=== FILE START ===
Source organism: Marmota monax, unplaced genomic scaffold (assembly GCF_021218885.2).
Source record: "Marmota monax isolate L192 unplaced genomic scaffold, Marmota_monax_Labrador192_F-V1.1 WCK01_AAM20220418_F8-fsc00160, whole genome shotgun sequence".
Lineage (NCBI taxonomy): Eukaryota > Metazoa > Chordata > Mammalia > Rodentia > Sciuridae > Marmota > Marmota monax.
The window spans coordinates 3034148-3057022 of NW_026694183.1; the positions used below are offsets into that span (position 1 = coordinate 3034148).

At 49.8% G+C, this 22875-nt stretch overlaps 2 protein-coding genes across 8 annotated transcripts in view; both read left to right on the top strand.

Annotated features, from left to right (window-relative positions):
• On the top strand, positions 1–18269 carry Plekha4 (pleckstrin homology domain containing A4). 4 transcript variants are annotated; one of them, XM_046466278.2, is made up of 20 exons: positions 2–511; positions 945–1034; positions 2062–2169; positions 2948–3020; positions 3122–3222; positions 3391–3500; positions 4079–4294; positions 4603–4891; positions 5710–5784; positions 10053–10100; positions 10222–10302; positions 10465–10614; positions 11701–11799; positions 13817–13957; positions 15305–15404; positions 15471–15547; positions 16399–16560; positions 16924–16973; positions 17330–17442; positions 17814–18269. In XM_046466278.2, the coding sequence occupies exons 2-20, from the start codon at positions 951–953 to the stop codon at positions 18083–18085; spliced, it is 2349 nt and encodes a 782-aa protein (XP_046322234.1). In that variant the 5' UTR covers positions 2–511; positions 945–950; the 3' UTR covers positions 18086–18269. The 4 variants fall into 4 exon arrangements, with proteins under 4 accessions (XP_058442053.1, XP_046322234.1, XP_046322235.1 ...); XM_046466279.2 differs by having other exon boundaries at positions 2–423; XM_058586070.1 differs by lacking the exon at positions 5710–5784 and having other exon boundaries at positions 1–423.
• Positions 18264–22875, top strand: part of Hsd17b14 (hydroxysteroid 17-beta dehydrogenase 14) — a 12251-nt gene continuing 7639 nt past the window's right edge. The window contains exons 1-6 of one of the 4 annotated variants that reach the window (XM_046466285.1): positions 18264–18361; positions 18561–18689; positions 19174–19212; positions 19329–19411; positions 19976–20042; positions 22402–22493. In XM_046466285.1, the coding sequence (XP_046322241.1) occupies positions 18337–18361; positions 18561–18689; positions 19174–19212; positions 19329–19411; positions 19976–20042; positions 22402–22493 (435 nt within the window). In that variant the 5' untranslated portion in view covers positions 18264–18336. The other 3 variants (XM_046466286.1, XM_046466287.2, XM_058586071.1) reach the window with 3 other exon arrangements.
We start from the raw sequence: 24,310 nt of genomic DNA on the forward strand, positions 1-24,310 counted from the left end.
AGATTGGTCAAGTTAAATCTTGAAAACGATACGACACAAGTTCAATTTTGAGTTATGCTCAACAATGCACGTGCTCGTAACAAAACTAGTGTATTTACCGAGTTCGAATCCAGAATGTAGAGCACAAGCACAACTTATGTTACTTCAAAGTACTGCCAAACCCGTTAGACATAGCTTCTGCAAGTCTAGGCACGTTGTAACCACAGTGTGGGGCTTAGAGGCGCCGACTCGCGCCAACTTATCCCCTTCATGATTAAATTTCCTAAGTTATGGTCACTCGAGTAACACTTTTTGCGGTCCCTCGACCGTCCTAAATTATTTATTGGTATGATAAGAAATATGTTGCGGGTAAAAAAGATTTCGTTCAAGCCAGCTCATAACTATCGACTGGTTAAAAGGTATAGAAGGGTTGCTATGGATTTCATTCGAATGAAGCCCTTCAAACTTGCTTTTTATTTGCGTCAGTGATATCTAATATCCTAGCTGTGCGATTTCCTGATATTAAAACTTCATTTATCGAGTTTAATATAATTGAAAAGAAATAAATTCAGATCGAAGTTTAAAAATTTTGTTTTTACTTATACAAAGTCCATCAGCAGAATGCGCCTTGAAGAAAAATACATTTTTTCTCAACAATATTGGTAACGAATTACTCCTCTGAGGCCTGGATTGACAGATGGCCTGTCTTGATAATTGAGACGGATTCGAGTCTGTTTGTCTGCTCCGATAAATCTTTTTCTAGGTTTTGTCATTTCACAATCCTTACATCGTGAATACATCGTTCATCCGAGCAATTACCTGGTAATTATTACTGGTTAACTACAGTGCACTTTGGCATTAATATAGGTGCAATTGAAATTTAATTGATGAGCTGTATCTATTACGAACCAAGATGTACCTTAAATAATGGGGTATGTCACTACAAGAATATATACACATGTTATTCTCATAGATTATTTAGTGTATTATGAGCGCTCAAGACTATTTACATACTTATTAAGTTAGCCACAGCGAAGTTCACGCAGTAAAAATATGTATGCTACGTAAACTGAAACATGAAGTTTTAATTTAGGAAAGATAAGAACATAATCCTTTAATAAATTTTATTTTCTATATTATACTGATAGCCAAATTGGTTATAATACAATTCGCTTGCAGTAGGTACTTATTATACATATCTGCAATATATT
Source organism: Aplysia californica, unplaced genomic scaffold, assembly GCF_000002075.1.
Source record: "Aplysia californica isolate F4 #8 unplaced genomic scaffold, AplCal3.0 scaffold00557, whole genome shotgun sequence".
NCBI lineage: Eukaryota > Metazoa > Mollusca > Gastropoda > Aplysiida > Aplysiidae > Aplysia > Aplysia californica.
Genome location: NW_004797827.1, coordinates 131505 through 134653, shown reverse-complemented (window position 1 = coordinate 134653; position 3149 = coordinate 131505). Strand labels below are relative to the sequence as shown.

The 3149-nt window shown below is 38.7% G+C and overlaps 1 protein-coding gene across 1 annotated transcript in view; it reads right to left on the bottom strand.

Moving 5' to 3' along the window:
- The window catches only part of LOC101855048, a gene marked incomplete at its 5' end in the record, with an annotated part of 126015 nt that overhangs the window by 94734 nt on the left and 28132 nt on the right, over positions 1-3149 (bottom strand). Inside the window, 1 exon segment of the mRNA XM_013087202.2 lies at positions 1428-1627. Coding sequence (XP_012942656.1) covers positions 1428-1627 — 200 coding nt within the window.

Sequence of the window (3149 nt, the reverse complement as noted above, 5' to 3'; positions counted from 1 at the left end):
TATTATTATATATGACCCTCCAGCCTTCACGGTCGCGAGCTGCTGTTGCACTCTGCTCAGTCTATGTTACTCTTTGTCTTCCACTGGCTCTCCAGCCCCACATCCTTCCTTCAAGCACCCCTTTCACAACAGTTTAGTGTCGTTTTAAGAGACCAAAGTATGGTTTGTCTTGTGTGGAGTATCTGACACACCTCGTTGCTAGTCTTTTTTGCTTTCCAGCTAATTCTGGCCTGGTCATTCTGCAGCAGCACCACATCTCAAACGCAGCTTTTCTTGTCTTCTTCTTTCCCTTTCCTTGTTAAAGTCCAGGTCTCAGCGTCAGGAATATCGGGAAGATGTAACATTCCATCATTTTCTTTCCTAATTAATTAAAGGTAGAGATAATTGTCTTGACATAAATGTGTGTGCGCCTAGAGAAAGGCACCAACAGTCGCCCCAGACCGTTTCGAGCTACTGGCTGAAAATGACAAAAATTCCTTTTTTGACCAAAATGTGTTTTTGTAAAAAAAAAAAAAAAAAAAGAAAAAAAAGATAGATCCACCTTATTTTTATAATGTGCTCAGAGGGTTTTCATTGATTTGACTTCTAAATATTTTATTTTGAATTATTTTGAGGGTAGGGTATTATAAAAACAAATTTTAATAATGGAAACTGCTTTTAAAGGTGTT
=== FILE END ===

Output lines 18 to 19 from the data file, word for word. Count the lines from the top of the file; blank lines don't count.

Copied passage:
Sequence of the window (3149 nt, the reverse complement as noted above, 5' to 3'; positions counted from 1 at the left end):
TATTATTATATATGACCCTCCAGCCTTCACGGTCGCGAGCTGCTGTTGCACTCTGCTCAGTCTATGTTACTCTTTGTCTTCCACTGGCTCTCCAGCCCCACATCCTTCCTTCAAGCACCCCTTTCACAACAGTTTAGTGTCGTTTTAAGAGACCAAAGTATGGTTTGTCTTGTGTGGAGTATCTGACACACCTCGTTGCTAGTCTTTTTTGCTTTCCAGCTAATTCTGGCCTGGTCATTCTGCAGCAGCACCACATCTCAAACGCAGCTTTTCTTGTCTTCTTCTTTCCCTTTCCTTGTTAAAGTCCAGGTCTCAGCGTCAGGAATATCGGGAAGATGTAACATTCCATCATTTTCTTTCCTAATTAATTAAAGGTAGAGATAATTGTCTTGACATAAATGTGTGTGCGCCTAGAGAAAGGCACCAACAGTCGCCCCAGACCGTTTCGAGCTACTGGCTGAAAATGACAAAAATTCCTTTTTTGACCAAAATGTGTTTTTGTAAAAAAAAAAAAAAAAAAAGAAAAAAAAGATAGATCCACCTTATTTTTATAATGTGCTCAGAGGGTTTTCATTGATTTGACTTCTAAATATTTTATTTTGAATTATTTTGAGGGTAGGGTATTATAAAAACAAATTTTAATAATGGAAACTGCTTTTAAAGGTGTT